Happy Samhain?It's Halloween - All Hallows Eve, which is an interesting story of a word. To hallow is to make holy, as in to revere as holy, and the Catholic church was trying to turn an old Celtic rite to its own use, making the day after All Saints' Day. The end of October was a dark time for the Celts and, specifically, the Druids. This was the official end of summer and the night Samhain (pronounced SOW-in), when the dead walked the earth. It was supposed to be a time auspicious for foretelling the future. People would build large bonfires, sacrificing animals and crops, and they would dress in animal costumes.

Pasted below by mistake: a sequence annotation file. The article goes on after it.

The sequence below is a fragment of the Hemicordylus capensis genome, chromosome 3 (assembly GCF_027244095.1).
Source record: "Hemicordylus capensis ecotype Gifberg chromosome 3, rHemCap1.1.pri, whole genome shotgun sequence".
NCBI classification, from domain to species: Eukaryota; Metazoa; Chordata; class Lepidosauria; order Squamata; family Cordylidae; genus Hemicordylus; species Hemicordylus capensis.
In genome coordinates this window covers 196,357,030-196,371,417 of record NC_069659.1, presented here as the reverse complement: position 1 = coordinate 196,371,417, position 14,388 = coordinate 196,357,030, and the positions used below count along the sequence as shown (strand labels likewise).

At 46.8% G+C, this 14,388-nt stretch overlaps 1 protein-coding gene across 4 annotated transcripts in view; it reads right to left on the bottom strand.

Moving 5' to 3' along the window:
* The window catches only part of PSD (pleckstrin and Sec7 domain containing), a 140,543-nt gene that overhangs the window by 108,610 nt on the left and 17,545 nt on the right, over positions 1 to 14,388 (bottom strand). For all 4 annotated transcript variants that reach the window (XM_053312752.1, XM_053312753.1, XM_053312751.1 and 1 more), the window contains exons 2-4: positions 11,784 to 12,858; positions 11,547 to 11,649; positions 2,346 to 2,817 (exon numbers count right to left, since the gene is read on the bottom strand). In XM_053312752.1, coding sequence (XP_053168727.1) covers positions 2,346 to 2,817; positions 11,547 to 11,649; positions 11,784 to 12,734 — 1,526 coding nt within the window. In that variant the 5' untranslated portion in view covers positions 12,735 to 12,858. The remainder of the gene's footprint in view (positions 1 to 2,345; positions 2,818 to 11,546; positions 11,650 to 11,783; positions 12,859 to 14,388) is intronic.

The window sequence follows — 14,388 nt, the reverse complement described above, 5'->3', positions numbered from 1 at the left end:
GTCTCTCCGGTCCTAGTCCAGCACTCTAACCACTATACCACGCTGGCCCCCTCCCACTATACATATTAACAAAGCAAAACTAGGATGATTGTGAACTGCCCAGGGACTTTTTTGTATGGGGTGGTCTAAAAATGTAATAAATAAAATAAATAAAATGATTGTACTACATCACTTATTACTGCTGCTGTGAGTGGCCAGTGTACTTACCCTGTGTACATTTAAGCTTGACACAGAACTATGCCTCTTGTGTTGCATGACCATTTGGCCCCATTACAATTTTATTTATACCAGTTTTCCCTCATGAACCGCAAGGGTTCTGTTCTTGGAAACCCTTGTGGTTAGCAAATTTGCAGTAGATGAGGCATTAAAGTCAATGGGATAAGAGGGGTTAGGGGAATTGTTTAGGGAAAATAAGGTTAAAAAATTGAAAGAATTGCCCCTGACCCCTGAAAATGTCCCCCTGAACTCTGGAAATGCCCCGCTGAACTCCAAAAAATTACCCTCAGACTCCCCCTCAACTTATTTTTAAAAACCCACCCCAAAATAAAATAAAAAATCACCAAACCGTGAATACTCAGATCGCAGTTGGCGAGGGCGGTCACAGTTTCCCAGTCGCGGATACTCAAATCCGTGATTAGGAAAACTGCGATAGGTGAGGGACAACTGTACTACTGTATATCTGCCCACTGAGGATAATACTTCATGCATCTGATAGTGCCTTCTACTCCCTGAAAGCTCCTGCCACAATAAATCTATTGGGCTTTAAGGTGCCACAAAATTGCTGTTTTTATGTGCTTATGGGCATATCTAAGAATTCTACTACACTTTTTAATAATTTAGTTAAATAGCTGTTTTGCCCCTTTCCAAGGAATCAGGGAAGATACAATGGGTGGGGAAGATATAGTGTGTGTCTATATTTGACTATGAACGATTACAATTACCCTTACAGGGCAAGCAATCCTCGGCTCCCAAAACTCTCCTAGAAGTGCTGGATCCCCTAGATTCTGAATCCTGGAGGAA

The Romans ruled the Celts for hundreds of years, and traditions of the cultures intermingled. Romans has festivals for the dead in October as well, and also a day to honor the goddess of fruit and trees - hence bobbing for apples today. I haven't yet found where the handing out of candy (technically, buying off kids who would otherwise play a trick) started, though this sounds suspiciously like wassailing. And in Ireland, there is still a tradition of the barmbrack, a cake with a plain ring baked in, which sounds like a Gateau Roi (King's Cake), but in this case, the person who gets the ring is supposed to find his or her true love the coming year. Talk about pressure for a pre-teen.